where one can easily stay informed about current topics
and the effort of maintenance and moderation is low?
There may be further constraints, but prevent over-engineering is most likely one, so to boil it down:
Translations and documentation are quite obvious, Matrix should most probably only host non-permanent information, like a chat. But where do we draw the line between the others? Do we establish a strict workflow, which regulates which goes where and how it is related, providing the necessary clarity?
Based on the following conceptual draft I propose a solution below.
Introducing and discussing MAJOR or MINOR change OR clarifying whether something is a bug (PATCH)
Technical discussion with the mission (defined in the forum) to implement a MAJOR or MINOR OR reporting a bug (PATCH)
Implementation details related to an issue
Request for Comments (RFC)
Working Group discussion
Implementation (Epic, Story or Task -> master, Story or Task of an Epic -> branch)
TL;DR: Based on these models (and my interpretation and translation of those) I propose the following technical workflow (this is an RFC ):
Technical Workflow Draft
Everything that results in a MAJOR or MINOR change (feature requests, breaking changes) MUST be proposed in the forum. (Labelled RFC)
When a consent is found/decision is made, the topic will be labelled Approved and a issue is created, where the technical discussion MAY take place.
Potential contributors/assignees create a (work in progress, WIP) pull request referencing the issue, where small implementation details MAY be discussed. Once merged, the issue will be closed and the forum thread will be labelled Implemented.
Additionally (exceptions confirm the rule):
A PATCH SHOULD be introduced as an issue.
In case of uncertainty a chat in Matrix or a discussion in the forum, especially for non-devs, are welcome starting points, even for potential bugs.
If no automated solution is present, moderators SHOULD encourage authors to re-post their concern in the right location, assisting them if they refuse for whatever reason.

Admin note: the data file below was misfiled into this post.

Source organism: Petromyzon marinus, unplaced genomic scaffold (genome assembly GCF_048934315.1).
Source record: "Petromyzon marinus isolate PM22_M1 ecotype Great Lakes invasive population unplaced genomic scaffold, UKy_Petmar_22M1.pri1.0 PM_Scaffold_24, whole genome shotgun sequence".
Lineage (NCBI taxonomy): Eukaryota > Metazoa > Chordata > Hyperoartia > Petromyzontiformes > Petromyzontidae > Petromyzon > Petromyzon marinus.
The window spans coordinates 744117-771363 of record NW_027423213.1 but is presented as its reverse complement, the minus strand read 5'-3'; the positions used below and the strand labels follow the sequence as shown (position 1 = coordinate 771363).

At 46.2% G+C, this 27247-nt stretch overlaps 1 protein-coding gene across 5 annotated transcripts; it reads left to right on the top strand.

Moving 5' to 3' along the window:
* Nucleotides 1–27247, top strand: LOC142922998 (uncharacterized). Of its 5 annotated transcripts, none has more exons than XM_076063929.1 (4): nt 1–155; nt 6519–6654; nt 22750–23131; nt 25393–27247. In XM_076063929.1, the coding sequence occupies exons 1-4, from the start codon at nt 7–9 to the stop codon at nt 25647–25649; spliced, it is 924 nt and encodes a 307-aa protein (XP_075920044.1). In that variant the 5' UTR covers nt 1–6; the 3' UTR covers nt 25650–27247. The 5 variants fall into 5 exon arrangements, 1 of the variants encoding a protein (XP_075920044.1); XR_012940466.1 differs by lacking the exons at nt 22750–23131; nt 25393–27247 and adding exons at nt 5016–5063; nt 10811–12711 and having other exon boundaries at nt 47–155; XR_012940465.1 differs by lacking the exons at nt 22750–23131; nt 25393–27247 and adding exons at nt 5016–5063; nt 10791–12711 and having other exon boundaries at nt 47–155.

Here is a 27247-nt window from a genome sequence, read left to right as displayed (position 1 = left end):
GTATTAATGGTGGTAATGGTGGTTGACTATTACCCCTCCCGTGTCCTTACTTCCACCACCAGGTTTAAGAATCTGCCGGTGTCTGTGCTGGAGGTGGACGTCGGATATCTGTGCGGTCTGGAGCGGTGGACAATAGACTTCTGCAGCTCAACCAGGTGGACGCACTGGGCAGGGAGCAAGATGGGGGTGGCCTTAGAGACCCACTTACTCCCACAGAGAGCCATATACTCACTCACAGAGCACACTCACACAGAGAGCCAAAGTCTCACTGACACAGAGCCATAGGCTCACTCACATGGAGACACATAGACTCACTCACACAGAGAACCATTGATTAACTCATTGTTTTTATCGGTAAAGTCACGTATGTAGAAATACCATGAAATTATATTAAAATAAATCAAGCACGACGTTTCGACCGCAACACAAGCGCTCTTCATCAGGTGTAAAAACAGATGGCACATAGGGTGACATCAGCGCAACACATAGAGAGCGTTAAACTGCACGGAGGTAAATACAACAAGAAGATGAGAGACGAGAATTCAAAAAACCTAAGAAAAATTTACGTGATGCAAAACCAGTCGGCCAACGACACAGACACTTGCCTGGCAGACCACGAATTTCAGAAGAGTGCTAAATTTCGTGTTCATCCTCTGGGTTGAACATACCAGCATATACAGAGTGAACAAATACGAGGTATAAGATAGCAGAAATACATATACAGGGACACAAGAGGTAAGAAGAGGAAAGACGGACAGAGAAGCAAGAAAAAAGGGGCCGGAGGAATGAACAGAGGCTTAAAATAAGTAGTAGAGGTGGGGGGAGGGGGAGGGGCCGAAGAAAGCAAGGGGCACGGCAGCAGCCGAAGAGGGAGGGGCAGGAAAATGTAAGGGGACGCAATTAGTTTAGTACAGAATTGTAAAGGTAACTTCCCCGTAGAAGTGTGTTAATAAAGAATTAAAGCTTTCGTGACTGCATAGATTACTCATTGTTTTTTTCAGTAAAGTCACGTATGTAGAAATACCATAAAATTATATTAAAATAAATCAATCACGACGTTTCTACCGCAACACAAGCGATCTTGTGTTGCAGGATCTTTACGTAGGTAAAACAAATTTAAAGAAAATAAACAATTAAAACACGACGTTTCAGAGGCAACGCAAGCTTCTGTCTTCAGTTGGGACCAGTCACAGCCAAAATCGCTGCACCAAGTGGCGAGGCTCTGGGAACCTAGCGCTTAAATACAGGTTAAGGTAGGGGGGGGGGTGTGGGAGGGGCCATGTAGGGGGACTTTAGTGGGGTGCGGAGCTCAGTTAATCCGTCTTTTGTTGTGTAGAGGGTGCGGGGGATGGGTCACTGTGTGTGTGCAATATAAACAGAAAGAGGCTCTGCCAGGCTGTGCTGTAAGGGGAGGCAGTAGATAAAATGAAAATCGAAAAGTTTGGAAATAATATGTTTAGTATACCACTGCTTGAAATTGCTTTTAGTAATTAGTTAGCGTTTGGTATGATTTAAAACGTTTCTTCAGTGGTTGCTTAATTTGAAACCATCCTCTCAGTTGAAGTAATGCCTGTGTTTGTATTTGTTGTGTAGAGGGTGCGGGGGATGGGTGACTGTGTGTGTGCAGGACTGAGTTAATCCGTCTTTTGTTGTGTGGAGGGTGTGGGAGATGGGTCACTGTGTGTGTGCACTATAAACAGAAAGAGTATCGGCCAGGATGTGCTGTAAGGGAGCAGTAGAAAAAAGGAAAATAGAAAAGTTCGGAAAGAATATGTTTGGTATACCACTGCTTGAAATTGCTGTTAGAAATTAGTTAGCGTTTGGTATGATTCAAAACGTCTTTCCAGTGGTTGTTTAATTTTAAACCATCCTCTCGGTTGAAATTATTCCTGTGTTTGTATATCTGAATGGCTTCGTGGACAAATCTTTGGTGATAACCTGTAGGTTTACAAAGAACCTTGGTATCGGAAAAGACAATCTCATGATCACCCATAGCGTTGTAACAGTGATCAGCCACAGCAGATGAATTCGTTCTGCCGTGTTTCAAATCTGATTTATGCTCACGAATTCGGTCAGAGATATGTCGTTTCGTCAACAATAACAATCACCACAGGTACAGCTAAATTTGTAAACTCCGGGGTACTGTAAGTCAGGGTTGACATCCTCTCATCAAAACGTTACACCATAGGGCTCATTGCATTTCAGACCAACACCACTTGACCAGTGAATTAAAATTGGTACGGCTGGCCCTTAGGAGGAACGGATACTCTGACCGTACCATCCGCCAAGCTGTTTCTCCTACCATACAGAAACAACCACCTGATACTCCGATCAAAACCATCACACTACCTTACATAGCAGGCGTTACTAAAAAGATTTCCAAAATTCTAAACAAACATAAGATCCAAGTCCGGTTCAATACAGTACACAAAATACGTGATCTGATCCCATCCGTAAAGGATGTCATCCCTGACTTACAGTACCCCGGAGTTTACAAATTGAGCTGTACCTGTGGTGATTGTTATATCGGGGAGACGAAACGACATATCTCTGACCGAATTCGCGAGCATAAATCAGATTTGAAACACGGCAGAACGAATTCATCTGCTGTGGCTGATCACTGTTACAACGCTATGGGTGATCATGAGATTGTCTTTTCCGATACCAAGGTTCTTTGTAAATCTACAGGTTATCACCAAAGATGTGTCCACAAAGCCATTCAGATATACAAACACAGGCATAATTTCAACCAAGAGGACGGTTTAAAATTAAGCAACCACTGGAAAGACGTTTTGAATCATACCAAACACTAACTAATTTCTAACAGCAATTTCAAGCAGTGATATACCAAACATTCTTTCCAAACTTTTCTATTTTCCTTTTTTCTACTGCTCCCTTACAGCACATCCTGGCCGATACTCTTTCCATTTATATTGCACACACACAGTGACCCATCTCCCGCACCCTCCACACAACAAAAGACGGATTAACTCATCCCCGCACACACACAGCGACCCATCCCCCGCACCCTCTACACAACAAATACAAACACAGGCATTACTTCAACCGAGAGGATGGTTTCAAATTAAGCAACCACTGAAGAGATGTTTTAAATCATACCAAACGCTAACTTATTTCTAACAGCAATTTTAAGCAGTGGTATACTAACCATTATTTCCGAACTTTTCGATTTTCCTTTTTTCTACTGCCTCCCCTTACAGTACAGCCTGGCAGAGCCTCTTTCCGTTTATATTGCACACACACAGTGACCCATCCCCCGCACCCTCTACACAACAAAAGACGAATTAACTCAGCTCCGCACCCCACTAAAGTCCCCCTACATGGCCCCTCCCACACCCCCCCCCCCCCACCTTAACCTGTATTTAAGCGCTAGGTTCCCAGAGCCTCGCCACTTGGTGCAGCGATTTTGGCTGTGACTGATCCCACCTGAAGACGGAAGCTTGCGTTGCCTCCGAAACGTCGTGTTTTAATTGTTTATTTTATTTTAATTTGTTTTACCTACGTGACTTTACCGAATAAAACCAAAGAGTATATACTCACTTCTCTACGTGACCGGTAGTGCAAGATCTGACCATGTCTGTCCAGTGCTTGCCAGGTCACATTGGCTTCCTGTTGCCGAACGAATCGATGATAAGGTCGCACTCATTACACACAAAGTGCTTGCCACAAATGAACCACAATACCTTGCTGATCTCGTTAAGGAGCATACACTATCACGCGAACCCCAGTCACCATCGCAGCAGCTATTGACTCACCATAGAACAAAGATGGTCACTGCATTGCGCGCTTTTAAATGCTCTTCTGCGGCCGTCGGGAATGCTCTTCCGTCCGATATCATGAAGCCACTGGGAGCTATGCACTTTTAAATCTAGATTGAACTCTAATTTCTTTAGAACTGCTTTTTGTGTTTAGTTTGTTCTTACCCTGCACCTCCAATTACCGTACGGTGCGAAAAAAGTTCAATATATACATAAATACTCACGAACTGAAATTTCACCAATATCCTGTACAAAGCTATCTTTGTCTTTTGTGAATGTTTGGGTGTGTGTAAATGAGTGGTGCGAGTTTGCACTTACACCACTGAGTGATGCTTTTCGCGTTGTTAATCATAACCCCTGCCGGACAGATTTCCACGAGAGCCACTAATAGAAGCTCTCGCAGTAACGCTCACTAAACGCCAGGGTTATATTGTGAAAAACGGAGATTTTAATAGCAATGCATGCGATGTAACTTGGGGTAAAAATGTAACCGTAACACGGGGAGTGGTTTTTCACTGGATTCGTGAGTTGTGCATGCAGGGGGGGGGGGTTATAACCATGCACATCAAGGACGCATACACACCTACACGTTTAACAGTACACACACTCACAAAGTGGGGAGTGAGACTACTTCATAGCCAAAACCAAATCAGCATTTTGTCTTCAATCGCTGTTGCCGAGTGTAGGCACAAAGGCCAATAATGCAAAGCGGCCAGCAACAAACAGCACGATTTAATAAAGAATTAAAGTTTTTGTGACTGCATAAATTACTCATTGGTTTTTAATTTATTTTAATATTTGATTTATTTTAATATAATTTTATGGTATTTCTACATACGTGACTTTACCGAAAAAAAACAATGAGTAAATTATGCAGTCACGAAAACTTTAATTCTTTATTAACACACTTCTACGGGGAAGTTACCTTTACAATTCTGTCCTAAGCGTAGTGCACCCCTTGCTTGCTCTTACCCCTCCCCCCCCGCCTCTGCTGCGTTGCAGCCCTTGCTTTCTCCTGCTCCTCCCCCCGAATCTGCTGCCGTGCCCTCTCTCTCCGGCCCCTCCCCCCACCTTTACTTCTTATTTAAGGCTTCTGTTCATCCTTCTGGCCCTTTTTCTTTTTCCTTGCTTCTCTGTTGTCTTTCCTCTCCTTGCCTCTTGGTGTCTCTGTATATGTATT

Non-technical discussions/topics of all kind (community related etc.) SHOULD take place in the forum. In other words: Post everything else in the forum
What are the negative labels? Should labels model the state, aka being removed? Is it an appropriate solution to subscribe those in the forum to stay informed? What can be automated?
I hope this is neither over-engineered nor off-topic. If we find a consent, we might create an issue to update the README.md and CONTRIBUTING.md .
Nonetheless, this is just a draft for this guideline, not all questions are asked and participation is absolutely welcome.
I don’t think we’ll have strict regulation. Our community is big enough to have things organized but small enough that we don’t need to enforce rules that much.
I also think that an RFC-based or a bigger change management process in general makes sense when you have full-time developers, but for us, we run all those things in our part time, for fun, and we don’t try to standardize things. So let’s keep our creative chaos.
For now I would like to keep Feature requests and bug reports on Github. While everything support and community related should take place over here. I agree with you that Matrix will be only for chat.
I think we may can put it like this:
Feature requests, bug reports
Community topics, support, …
Non-Release related content (e.g. an instance list)
interactive support, getting opinions, announcements (usually links to platforms above), offtopic chats, early access, …
I think we might consider to add the GitHub Wiki over here, as Discourse has a Wiki functionality, I just never used it, so not sure how well it works.
And yes, we should update the CONTRIBUTING.md soon. I think the README.md already got a good rework this week.